Clark University professor and fungal evolutionary biologist David Hibbett is one of the scientists erecting the tree — research limb by research limb.
Scientists have been building evolutionary trees for more than 150 years, ever since Charles Darwin drew the first sketches in his notebook. But despite significant progress in fleshing out the major branches of the tree of life, today there is still no central place where researchers can go to browse and download the entire tree.
“Where can you go to see their collective results in one resource? The surprising thing is you can’t — at least not yet,” said Karen Cranston, of the National Evolutionary Synthesis Center (NESCent).
But now, thanks to a three-year, $5.76 million grant from the National Science Foundation (NSF), a team of scientists and developers from 10 universities aims to make that a reality, through a new initiative dubbed Open Tree of Life.
“It is very exciting to be part of this large collaborative effort, which includes some tremendously talented evolutionary bioinformaticians, as well as scientists with expert knowledge on the diversity of various groups of organisms,” Hibbett said.
Hibbett, who is the Warren Litsky Endowed Chair in Biology, was a collaborator in the NSF-supported Assembling the Fungal Tree of Life project to develop a higher-level phylogenetic framework for the fungi.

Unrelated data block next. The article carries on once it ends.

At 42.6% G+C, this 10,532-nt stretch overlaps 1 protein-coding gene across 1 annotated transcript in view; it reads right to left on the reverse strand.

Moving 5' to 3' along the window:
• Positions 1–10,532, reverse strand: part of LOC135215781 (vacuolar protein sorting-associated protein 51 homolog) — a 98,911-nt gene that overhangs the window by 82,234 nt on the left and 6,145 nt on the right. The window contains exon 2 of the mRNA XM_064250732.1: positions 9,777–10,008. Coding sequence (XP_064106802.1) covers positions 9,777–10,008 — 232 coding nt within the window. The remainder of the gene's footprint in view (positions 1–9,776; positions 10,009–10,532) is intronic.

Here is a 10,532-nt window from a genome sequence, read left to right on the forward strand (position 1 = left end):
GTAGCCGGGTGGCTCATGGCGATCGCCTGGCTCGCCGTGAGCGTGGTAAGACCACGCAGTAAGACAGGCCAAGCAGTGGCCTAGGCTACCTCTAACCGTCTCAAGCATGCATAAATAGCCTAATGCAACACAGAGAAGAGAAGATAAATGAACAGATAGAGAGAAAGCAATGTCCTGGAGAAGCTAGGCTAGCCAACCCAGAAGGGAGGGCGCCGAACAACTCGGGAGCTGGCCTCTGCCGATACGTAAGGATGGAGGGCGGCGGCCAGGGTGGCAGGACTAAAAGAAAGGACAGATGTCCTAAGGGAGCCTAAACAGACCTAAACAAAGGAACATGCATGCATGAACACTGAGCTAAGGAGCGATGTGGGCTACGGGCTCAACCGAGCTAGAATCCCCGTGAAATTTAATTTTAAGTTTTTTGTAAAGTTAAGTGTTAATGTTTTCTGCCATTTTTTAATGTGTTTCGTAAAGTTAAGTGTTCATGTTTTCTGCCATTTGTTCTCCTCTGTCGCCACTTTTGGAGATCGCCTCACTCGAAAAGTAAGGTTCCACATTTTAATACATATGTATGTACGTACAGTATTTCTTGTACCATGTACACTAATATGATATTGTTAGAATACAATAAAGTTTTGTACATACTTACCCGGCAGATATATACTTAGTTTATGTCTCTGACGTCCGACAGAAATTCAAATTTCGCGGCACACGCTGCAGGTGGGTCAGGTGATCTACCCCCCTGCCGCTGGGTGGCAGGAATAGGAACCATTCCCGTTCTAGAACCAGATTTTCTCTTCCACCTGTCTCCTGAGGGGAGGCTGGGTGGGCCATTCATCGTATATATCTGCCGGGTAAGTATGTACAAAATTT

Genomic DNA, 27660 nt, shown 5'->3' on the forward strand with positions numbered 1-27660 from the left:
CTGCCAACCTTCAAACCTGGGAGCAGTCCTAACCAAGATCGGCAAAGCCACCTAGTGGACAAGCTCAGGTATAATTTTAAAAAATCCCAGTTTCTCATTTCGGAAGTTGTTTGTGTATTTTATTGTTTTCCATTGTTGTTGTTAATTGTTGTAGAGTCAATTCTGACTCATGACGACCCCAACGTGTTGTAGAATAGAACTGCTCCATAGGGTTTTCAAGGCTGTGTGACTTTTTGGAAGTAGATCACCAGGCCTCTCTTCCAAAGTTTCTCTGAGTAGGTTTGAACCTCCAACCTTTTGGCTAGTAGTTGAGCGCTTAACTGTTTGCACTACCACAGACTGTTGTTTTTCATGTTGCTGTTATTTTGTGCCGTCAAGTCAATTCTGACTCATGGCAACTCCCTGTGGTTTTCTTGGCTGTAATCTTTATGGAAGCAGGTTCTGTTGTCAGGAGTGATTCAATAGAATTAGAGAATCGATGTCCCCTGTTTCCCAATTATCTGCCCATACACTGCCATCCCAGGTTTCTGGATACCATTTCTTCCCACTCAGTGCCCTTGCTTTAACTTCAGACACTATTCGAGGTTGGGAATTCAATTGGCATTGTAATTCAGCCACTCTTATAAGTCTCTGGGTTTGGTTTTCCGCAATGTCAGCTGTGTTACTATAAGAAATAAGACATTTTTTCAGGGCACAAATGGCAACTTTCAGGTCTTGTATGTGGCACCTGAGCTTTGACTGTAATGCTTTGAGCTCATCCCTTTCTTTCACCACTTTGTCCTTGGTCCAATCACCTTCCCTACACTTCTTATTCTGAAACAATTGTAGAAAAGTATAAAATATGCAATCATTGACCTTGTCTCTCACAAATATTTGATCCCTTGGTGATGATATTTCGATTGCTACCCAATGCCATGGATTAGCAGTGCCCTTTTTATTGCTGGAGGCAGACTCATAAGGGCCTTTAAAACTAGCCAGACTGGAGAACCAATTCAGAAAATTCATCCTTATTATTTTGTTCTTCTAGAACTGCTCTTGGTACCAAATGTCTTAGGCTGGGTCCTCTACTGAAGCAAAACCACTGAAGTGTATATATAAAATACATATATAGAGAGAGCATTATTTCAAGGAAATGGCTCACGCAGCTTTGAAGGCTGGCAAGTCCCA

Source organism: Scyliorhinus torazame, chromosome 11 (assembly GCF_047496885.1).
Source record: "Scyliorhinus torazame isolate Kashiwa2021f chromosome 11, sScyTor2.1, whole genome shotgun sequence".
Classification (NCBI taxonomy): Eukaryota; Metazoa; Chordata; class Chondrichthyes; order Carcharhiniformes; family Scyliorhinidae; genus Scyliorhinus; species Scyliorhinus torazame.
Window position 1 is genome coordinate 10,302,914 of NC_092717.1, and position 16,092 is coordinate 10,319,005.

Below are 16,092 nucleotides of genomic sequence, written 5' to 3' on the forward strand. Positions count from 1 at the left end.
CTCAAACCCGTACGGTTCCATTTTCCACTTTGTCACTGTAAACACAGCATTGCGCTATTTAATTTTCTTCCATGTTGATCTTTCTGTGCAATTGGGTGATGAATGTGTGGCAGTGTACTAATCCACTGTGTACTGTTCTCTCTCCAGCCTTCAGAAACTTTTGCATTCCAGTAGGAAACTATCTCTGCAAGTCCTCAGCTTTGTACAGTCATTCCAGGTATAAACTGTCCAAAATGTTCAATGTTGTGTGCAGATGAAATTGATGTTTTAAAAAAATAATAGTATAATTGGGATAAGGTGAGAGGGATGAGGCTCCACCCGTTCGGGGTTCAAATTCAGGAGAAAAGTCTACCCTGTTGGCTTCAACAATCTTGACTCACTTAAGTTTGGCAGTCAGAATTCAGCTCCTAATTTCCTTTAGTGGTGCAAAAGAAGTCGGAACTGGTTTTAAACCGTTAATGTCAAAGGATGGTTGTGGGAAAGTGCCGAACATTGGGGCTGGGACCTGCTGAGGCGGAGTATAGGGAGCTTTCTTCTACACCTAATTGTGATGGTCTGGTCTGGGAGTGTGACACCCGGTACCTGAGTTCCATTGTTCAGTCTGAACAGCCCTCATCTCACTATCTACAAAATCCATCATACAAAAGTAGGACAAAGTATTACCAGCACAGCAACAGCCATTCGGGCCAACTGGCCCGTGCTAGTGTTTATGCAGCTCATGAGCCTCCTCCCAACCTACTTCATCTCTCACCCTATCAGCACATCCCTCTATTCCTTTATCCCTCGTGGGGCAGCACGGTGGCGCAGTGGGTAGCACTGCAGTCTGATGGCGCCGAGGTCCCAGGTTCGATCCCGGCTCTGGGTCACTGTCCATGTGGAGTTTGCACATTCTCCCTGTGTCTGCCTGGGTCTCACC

The Open Tree of Life project continues the work that was started in the Assembling the Fungal Tree of Life project, which is winding up in August, Hibbett notes. The new project will also integrate the results of many evolutionary studies of fungi that were not part of AFTOL.
* To learn more about Hibbett’s work, visit his lab website. *
According to NESCent, figuring out how the millions of species on Earth are related to one another isn’t just important for pinpointing an aardvark’s closest cousins, or determining if hagfish are more closely related to sand dollars or sea squirts. Information about evolutionary relationships has helped scientists identify promising new medicines, develop hardier, higher-yielding crops, and fight infectious diseases such as HIV, anthrax and influenza.
If evolutionary trees are so widely used, why has assembling them across all of life been so hard to achieve? It’s not for lack of research, or data. Thanks in large part to advances in DNA sequencing, thousands of new phylogenetic trees are published in scientific journals each year —most of them focused on isolated branches of the tree of life, for everything from birds to botflies.
“There’s a fire hose of data,” said Cranston, principal investigator of the Open Tree of Life project. “[Over the years] scientists have published tens of thousands of evolutionary trees, but there’s been very little work to connect the dots and put them all together into a single resource.”